Thursday, January 29, 2015

Asher's 4th B-Day!

Our little man, Asher James, isn't so little anymore! He just turned 4 years old and is getting so big!

He wanted to have a "Wild Kratts" birthday party because that is his ultra-favorite show on TV. He invited his closest friends - Mason, Cameron, Sammy, Mylz, Desmond, Isaac and Mary. So much fun...

We had a family party at Steve's parent's house and here we are singing to him at our house on his actual b-day...

Sure do love that big boy!

Thursday, January 8, 2015

Reconsidering the Meaning of Poverty

I love these video series by So many good-intentioned people try to help the poor but in so doing, often times end up hurting them long-term. These videos encourage a new way of considering the meaning of poverty and how we can help without hurting...

"Helping Without Hurting" - You. Me. All of us are more alike than we think. No matter how we look, where we live, or how our day begins, we are all the same. Each of us, born with unique gifts, but all share the same inherit value. All of us possessing desires and dreams for what our lives may be. And although our circumstances may vary, we all experience happiness and pain in our lives. When we encounter poverty on our street or across the globe, we are compelled with a desire to reach out and end the suffering. However, our well-intended good deeds may be contributing to the long-term harm of the poor and ourselves. Perhaps we have forgotten that even though we have our differences, we are still fundamentally the same. And until we realize this simple truth, we won't be able to help the poor without hurting them.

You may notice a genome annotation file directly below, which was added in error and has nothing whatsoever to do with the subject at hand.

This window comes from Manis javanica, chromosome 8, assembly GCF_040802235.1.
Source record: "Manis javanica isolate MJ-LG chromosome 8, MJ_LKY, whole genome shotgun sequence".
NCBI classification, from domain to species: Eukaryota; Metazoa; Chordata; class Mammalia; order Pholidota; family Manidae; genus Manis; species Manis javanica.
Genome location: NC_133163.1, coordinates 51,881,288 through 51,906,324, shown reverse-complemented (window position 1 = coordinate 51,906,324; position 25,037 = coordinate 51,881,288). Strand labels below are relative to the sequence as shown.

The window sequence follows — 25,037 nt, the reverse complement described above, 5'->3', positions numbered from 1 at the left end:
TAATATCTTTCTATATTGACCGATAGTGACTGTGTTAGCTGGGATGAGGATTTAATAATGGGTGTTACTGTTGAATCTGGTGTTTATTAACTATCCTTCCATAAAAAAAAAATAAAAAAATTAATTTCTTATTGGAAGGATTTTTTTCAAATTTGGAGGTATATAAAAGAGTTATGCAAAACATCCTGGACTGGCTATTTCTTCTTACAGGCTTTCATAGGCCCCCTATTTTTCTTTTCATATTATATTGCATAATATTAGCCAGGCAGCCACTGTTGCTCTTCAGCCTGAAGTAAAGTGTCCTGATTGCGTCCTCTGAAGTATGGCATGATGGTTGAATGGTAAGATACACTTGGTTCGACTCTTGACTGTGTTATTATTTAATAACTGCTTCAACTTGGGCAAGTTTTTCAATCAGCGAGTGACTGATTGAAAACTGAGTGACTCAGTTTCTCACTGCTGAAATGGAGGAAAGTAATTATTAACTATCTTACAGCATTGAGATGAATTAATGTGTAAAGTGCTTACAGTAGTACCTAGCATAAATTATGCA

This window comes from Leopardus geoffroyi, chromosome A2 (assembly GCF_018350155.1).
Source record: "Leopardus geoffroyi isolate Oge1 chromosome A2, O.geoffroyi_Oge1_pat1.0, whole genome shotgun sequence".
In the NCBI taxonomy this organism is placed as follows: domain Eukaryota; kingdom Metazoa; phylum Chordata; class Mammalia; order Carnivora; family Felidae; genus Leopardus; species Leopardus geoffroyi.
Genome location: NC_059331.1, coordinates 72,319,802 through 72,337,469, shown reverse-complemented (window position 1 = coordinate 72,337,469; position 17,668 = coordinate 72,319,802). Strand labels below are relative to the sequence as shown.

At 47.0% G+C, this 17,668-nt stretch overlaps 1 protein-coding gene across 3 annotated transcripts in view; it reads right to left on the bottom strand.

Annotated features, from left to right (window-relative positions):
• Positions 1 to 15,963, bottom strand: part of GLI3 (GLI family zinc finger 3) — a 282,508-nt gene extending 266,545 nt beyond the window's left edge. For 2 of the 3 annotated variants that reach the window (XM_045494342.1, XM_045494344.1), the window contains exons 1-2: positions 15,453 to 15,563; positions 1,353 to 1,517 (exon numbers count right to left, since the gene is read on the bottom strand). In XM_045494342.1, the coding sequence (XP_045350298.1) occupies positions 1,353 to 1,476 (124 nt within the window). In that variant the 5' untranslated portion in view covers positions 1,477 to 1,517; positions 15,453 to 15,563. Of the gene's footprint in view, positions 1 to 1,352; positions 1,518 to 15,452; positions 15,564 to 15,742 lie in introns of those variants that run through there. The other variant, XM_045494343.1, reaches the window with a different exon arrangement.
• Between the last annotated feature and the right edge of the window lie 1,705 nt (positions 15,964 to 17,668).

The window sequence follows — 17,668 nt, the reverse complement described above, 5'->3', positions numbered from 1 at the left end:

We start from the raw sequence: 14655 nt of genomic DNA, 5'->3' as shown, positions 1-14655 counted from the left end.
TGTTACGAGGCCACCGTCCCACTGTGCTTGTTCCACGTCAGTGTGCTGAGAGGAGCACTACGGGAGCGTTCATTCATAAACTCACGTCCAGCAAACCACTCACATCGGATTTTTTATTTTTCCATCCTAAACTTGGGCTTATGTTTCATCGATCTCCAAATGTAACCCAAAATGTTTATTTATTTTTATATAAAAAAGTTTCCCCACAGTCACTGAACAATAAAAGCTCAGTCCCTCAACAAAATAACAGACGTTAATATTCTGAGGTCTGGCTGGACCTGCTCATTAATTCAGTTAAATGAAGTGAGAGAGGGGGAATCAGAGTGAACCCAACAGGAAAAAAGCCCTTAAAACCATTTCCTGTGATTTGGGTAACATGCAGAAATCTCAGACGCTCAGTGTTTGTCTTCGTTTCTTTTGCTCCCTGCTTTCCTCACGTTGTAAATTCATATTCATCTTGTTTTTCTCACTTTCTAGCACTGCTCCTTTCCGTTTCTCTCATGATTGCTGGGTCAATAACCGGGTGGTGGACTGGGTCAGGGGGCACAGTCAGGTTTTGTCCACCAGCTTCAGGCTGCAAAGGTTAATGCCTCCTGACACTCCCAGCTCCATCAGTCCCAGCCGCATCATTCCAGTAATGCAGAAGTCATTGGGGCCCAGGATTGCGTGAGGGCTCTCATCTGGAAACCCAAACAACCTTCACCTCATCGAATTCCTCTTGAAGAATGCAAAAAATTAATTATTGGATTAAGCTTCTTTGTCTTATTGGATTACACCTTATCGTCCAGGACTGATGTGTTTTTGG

What if poverty isn’t about a lack of food, money, or clothing? If we only treat symptoms of poverty, we can actually hurt the poor in our well-intended efforts to help them. As the Church, we offer immediate relief during times of intense need, like in the aftermath of natural disasters. But, we're also called to lead people toward restoration in Christ, and that requires relationship. Rather than go into neighborhoods, cities, and countries to offer relief, we should partner with the local ministries that are already helping the poor and disadvantaged find total restoration--both in physical needs and in spiritual relationship with Christ.

PovertyCure - I have just recently learned about PovertyCure and can not say enough good things about this organization. They are an amazing resource and I have learned so much about seeing poverty in a different light. "When we understand people, made in the image and likeness of God and with a creative capacity, it changes absolutely everything about the way we understand wealth and poverty." 

Their website says, "PovertyCure is an international network of organizations and individuals seeking to ground our common battle against global poverty in a proper understanding of the human person and society, and to encourage solutions that foster opportunity and unleash the entrepreneurial spirit that already fills the developing world.

We know there is no single solution to poverty, and good people will disagree about methods, but we have joined together to rethink poverty, encourage discussion and debate, promote effective compassion, and advance entrepreneurial solutions to poverty informed by sound economics, local knowledge, the lessons of history and reflections from the Judeo-Christian tradition.